In Focus: Passive Investing  

All you wanted to know about ETFs (but were afraid to ask)

  • To be able to explain the spectrum of passive funds.
  • To know more about the development of exchange-traded funds.
  • To have a better knowledge of what is driving innovation.
All you wanted to know about ETFs (but were afraid to ask)
Photo: MayoFi via Pexels

Investors wanting to get their hands on more esoteric investments without taking on too much direct exposure risk have been turning to exchange-traded funds and smart beta strategies to do so.

Over the past few years, more passive strategies have been created and employed to allow investors to track a basket of cryptocurrencies, for example, or to get exposure to less liquid infrastructure projects. 

There are even ETFs available for people who want to invest in cannabis production for medical purposes (which could be lucrative if Mary Jane becomes decriminalised), or if music streaming's your client's thing, then the Ark W ETF might hit the right note with them.

Things certainly have changed since Wells Fargo launched the forerunner to the ETF 50 years ago; assets under management are rising year on year, and the ETF sector globally is worth $9tn and counting. As the graph below shows, money is flowing into the sector.

But as ETFs and smart beta-style passive investments become more prevalent and more popular, have investors (or product developers) lost sight of the original reason for tracker funds?

Is there such a thing as too much innovation? And does the old conventional wisdom of starting out on your investment journey with a tracker fund still hold true?

Reasons for popularity

For many investors, the low-cost argument of passive funds is hard to beat. After all, Berkshire Hathaway founder Warren Buffett once said everyone should start off with an S&P 500 fund. 

Does this mantra still hold true?

According to Tom Bailey, ETFs specialist for consumer platform Interactive Investor, the simple answer is "yes". 

He says: "If we take this famous statement from Buffett to mean a general encouragement of investors to buy low-cost passive funds, I’d say the wisdom still holds true.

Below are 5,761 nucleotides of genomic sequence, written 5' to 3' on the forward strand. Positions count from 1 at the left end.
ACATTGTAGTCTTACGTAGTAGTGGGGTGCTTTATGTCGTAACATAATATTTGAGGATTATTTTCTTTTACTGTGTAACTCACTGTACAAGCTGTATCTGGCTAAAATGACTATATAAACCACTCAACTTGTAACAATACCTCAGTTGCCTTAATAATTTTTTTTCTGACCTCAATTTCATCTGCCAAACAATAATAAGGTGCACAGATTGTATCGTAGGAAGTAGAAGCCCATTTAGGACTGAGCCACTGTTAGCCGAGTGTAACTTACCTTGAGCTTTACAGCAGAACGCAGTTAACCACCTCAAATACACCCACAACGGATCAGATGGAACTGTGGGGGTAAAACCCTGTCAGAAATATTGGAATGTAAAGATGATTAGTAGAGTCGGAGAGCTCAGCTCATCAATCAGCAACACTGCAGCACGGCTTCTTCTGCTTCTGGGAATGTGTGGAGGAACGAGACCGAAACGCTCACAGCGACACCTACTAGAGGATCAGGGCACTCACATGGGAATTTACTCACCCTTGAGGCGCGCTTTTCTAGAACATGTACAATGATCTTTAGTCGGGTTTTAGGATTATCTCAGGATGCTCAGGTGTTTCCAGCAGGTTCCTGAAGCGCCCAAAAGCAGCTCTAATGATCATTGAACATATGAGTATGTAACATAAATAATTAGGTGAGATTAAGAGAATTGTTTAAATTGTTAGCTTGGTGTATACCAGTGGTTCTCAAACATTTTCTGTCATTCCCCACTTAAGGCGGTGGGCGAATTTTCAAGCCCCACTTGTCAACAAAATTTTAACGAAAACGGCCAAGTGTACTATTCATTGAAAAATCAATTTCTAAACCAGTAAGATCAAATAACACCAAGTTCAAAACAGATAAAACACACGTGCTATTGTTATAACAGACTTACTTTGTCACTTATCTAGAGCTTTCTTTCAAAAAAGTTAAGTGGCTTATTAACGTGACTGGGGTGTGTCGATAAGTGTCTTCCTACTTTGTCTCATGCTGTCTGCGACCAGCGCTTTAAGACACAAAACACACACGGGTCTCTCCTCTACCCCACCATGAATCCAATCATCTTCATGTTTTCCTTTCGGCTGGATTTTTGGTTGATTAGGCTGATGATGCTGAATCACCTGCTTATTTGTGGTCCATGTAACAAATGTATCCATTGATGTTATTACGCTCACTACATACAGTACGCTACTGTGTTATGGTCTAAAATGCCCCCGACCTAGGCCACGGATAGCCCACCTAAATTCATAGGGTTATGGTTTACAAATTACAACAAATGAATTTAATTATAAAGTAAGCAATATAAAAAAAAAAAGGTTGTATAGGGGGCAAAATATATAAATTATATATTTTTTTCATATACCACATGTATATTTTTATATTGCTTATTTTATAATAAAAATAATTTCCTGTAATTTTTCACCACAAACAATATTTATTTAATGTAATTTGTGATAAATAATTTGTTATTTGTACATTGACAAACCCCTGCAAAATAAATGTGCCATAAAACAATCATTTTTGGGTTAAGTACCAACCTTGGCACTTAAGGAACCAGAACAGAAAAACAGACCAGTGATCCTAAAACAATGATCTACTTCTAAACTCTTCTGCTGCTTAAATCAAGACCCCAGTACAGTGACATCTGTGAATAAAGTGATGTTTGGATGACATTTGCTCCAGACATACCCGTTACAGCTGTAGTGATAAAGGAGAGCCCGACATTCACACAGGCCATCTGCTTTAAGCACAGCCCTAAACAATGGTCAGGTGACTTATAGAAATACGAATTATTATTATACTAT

"Most data shows that most fund managers fail to beat a comparable broad basket index over time."

Yet Bailey qualifies his assertion: "The specific mention of an S&P 500 tracker is probably less sage advice. The S&P 500 is a US company index. So just investing in an S&P 500 index would give the investor just exposure to US large caps.

"That would have actually been a rewarding weighting over the past decade, owing to outperformance of US large-cap stocks."

He says investors should ask whether that continues to be a winning exposure. "Who knows? But it is probably best that indexed passive investors have a more globally diversified portfolio."

So he says the usefulness of that Buffett quote is in the broad endorsement of low-cost index fund-style investing rather than his mention of a specific index. 

Tim Morris, adviser at Russell & Co, often uses ETFs in client portfolios. He comments: "Increasing use of passives has massively helped drive down the costs of investing in recent years."

Kenneth Lamont, senior analyst of passive strategies, manager research at Morningstar, agrees cost plays a big part. 

He says: "Our own research has shown that fees are the most reliable predictor of future fund returns (lower fee predicts higher returns).